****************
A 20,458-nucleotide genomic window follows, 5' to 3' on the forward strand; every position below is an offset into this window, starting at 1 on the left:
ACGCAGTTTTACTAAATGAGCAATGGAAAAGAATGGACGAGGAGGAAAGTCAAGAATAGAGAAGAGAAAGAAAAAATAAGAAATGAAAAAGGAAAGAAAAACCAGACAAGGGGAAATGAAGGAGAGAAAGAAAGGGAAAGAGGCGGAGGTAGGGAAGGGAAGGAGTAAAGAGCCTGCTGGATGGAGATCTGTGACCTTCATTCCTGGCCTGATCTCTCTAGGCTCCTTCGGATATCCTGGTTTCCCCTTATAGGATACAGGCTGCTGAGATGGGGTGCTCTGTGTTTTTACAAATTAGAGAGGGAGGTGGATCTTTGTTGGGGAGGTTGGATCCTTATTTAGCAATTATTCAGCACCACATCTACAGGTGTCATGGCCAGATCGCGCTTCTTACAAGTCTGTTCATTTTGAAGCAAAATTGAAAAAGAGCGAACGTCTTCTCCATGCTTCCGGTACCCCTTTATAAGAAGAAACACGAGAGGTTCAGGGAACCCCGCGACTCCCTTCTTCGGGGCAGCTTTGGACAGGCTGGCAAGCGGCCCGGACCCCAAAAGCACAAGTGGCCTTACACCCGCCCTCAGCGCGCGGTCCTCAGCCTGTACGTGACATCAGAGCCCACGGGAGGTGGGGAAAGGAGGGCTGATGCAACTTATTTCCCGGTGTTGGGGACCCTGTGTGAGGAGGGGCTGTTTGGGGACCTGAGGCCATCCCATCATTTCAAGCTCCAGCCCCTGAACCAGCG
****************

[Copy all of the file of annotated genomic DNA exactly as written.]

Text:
A 20,458-nucleotide genomic window follows, 5' to 3' on the forward strand; every position below is an offset into this window, starting at 1 on the left:
ACGCAGTTTTACTAAATGAGCAATGGAAAAGAATGGACGAGGAGGAAAGTCAAGAATAGAGAAGAGAAAGAAAAAATAAGAAATGAAAAAGGAAAGAAAAACCAGACAAGGGGAAATGAAGGAGAGAAAGAAAGGGAAAGAGGCGGAGGTAGGGAAGGGAAGGAGTAAAGAGCCTGCTGGATGGAGATCTGTGACCTTCATTCCTGGCCTGATCTCTCTAGGCTCCTTCGGATATCCTGGTTTCCCCTTATAGGATACAGGCTGCTGAGATGGGGTGCTCTGTGTTTTTACAAATTAGAGAGGGAGGTGGATCTTTGTTGGGGAGGTTGGATCCTTATTTAGCAATTATTCAGCACCACATCTACAGGTGTCATGGCCAGATCGCGCTTCTTACAAGTCTGTTCATTTTGAAGCAAAATTGAAAAAGAGCGAACGTCTTCTCCATGCTTCCGGTACCCCTTTATAAGAAGAAACACGAGAGGTTCAGGGAACCCCGCGACTCCCTTCTTCGGGGCAGCTTTGGACAGGCTGGCAAGCGGCCCGGACCCCAAAAGCACAAGTGGCCTTACACCCGCCCTCAGCGCGCGGTCCTCAGCCTGTACGTGACATCAGAGCCCACGGGAGGTGGGGAAAGGAGGGCTGATGCAACTTATTTCCCGGTGTTGGGGACCCTGTGTGAGGAGGGGCTGTTTGGGGACCTGAGGCCATCCCATCATTTCAAGCTCCAGCCCCTGAACCAGCG